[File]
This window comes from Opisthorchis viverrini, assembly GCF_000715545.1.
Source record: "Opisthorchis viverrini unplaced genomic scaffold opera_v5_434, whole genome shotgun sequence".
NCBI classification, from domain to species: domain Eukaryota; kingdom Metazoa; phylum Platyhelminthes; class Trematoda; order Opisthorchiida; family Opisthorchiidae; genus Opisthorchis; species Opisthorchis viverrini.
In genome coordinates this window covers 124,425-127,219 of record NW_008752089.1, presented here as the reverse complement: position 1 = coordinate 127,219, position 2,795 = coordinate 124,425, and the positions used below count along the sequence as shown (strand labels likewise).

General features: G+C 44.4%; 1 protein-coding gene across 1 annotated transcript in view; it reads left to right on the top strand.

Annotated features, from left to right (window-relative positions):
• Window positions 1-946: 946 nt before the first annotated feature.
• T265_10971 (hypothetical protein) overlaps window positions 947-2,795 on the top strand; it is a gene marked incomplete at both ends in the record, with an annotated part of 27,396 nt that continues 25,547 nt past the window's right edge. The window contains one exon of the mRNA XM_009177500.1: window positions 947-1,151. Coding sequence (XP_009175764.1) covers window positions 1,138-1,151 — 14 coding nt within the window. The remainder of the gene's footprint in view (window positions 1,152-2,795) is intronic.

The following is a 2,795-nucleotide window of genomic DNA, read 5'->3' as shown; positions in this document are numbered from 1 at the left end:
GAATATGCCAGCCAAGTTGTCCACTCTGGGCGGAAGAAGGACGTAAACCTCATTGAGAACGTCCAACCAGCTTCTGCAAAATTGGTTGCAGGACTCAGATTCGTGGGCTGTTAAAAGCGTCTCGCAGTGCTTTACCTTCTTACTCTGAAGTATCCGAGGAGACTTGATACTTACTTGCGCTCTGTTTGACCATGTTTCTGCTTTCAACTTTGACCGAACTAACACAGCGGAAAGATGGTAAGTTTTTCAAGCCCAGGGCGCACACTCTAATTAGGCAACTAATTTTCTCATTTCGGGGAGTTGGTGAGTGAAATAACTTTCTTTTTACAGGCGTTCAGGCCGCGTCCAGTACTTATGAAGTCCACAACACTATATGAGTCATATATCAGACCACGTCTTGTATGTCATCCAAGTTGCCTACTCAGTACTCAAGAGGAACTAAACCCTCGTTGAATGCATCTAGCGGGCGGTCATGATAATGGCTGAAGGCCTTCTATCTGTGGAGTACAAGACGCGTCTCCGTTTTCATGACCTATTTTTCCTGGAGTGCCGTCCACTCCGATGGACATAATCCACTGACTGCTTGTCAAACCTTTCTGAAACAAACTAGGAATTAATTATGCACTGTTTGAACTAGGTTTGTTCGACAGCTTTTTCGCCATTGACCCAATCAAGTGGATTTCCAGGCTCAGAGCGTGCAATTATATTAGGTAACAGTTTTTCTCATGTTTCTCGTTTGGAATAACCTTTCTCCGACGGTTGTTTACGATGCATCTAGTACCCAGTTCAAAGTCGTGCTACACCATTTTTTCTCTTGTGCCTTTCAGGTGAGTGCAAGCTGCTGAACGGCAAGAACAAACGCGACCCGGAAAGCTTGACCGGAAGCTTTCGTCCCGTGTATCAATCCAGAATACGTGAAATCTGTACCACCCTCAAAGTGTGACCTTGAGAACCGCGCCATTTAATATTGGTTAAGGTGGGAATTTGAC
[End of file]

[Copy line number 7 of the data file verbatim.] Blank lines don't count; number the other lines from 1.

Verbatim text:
• Window positions 1-946: 946 nt before the first annotated feature.